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Wingsy Kits Mitsubishi A5M2b "Claude"

FineScale Modeler reviews the 1/48 scale plastic model aircraft kit
RELATED TOPICS: AIRCRAFT
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Despite being the first all-metal monoplane in the Japanese navy, the Mitsubishi Type 96 A5M had fixed landing gear and an open cockpit. (Later versions featured an enclosed cockpit.) New Ukrainian kit maker Wingsy Kits’ freshman offering is a 1/48 scale A5M2b with a 640hp Kotobuki 3 engine in a NACA cowl. The Allies referred to the aircraft as “Claude.”

The light gray plastic parts show excellent engraved panel lines, a detailed cockpit, and multipart engine and cowl. A small photo-etched (PE) fret provides cockpit details, including the instrument panel and small airframe parts. Clear parts include the canopy and wingtip and taillight lenses.

Options include two 30kg bombs, centerline drop tank, and a tail hook. The rudder and ailerons are separate; the former can be posed offset, but it would take extra work to pose the ailerons.

The instructions comprise clear assembly diagrams and painting directions. Decals provide markings for four Claudes.

You have options for the instrument panel including: painting a plastic panel and applying a decals for the dials; using a PE panel over film instruments; or, as I did, applying the decal to the plastic panel and cover it with the PE part.

The cockpit consists of separate sides, floor, rear frame with seat, and the instrument panel/gun assembly. I sanded the exterior slightly to close the fuselage around it. I dry-fitted the engine bulkhead (Part A6) and upper forward fuselage panel (Part A2) to align the fuselage.

One of the engine pushrods broke as I removed it from the tree, so I replaced it with stretched sprue. I had to fill minor gaps between the main cowl halves (parts A3 and A5), but the front and rear section fit perfectly. I forgot the PE cowl support but managed to finagle it into place past the front of the cowl with careful persuasion and colorful language. I masked the engine with a disc of tape and airbrushed the cowl with Tamiya NATO black.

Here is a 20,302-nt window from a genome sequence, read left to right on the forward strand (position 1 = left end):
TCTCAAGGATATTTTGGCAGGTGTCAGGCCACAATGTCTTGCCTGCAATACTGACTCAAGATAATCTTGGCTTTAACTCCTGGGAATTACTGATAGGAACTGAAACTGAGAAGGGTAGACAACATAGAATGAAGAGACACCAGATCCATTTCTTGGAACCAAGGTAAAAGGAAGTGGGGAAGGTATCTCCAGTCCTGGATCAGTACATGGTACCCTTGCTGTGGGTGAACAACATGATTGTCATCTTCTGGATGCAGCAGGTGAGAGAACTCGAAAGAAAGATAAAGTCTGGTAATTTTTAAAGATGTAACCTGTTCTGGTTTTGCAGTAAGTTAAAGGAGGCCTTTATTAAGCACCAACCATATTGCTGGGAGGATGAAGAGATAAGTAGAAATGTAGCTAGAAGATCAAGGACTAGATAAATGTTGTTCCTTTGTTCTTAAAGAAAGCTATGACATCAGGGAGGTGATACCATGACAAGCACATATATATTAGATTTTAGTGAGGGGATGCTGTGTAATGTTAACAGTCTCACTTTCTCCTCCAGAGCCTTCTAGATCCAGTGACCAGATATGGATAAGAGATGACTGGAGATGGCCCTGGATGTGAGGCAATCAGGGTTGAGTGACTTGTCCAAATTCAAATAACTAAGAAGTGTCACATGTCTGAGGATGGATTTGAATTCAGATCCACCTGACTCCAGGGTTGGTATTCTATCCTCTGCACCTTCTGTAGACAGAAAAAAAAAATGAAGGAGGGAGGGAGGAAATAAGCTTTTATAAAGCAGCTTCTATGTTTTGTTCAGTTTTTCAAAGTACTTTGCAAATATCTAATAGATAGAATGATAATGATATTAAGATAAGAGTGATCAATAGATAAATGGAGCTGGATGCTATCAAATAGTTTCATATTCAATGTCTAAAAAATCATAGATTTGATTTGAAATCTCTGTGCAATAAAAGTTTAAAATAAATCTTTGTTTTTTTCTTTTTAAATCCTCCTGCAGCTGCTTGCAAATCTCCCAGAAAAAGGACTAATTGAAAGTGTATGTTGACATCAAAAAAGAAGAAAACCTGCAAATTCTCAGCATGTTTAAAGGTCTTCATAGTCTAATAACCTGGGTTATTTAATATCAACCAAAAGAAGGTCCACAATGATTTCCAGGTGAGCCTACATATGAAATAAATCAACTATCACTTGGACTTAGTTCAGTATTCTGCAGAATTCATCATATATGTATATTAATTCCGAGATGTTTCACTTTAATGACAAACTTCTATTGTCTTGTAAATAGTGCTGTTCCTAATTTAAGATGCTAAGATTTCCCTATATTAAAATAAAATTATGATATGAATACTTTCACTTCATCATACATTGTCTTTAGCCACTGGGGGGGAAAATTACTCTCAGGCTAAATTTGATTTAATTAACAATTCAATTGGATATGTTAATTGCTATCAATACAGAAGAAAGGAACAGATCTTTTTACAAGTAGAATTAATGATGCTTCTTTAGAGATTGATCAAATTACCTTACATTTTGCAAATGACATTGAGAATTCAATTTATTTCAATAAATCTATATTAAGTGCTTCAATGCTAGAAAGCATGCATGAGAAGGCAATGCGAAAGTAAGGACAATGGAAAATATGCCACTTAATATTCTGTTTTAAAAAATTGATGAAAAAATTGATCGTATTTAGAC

The wings-to-fuselage fit is good, but I added a little putty to blend the rear of the lower wing and fuselage.

I airbrushed decanted Tamiya spray paints for the airframe: bare-metal silver (AS-12) and bright red (TS-49). I darkened the latter with a drop of gloss black.

The decals were the most troublesome aspect. Printed on thin, clear film, several were slow to release from the backing — I had to wait 5 or 6 minutes in some cases. The clear film on the stencils disappeared, a helpful feature on the metal finish. But the national insignia obscured detail.

After a coat of semigloss clear, I added the windscreen, engine, and details.

I spent 24 hours on my Claude, split evenly between assembly and finishing. Overall fit and the level of detail impressed me, but experience handling small parts and bare-metal finishes will be beneficial. Well done, Wingsy! What’s next?


Note: A version of this review appeared in the July 2017 issue.

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